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Will it ever be socially acceptable not to wear a mask again?

If COVID-19 were to be completely erased from the face of the earth tomorrow, would we throw away our masks?

Never before in history has one species been so universally delighted to cover their mouths.

At the beginning of 2020, in the 'pre-COVID' world, we lived in gay abandon. We shook hands, hugged people, slapped backs, shared drinks and smiled with bare faces up close. At the time of writing, this distant memory of free will and carefree living was only actually eight or nine months ago. Can we - will we - ever return to those blissful, golden, halcyon days?

The speed at which human beings - from Cape Town to Alaska, Sydney to Rio - have willingly accepted facial imprisonment is astonishing. There has been very little social discourse on the health, social, interpersonal and economic long-term impacts of the face mask. In some parts of the world, political leaders have refused to wear them, or they have shown indifference to their efficacy. A great many medical professionals - perhaps most - would say that face masks help to stop the spread of the virus. Rightly or wrongly, those who refuse to wear them for personal, social, medical or political reasons have been vilified and often demonised by the mainstream media and mainstream political discourse. To be an 'anti-masker' is to be a 'red neck', stupid, selfish and even dangerous.

My point is not to question whether or not a face mask is efficacious (my own view is that they probably are, to some extent) - it is to highlight how extraordinarily emotive the subject has become and how society has become so attached to the notion that to wear a mask is virtuous. In some countries, such as the USA, to mask or not to mask has become political. 'Trumpers' are accused of being dangerous backwater super spreaders, hounded on social media and forced off buses and out of shopping malls by braying crowds.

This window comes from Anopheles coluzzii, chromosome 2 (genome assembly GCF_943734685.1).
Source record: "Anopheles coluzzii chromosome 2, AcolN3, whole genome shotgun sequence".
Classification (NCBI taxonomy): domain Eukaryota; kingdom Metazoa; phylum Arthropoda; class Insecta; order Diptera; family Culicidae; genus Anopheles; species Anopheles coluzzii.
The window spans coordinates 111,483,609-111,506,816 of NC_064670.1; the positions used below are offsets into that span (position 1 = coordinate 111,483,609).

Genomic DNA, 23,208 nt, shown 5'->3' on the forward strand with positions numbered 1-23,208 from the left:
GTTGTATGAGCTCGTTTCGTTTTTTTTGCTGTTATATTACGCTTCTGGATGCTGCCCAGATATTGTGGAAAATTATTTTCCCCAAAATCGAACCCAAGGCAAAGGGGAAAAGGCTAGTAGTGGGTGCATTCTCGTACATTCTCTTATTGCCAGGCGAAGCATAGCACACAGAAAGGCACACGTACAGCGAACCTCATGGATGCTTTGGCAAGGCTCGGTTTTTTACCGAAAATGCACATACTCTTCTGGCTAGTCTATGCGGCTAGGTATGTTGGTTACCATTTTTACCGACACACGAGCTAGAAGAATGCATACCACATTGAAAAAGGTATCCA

So, at what point will our new mask-loving society be happy to put down the mask? Will we wait to be told by world leaders and global bodies that its now ok to throw away the surgical kit and kiss each other on the cheeks like excited Italians? Have we outsourced our own sense of risk to the experts? Who will decide when it is ok to walk into a shop with our lips and noses showing?

It is highly probable that some public spaces will retain mask policies even after the pandemic (I'd put money on it) because we have learnt that it's just cleaner and safer anyway - and why risk getting the winter flu when we can just pop on a mask? Moreover, how dare a non-masker give me the winter flu when I have taken the precaution of wearing a mask? Surely it is safer for everybody for all of us to be advised (or compelled) to wear a mask all of the time? Or perhaps public policy will adapt to mandate mask wearing indoors between October and April to stop the old and vulnerable from catching the winter flu? Or, perhaps the regular flu is an accepted risk?

What this really boils down to is a serious question of choice and personal responsibility. What kind of viruses should trigger a return to national mask wearing and when? Which viruses are we happy for the vulnerable to catch and possibly die from? Maybe we will see nuanced public health warnings: when the temperature drops below 8 degrees Celsius and the wind exceeds 20mph, you must wear your face mask.

The truth is, many people are already converted and simply prefer to wear a mask. But, the decision is not ours to make and never will be: it will come through the political decisions of leaders with elections to win, pharmaceutical companies with vaccines to develop and a 24-hour news cycle that feeds off fear. Given the enormous success that these powers have had in turning an entire species into a mask wearing terrified mob, it is likely that COVID or no-COVID, the masks are here to stay.


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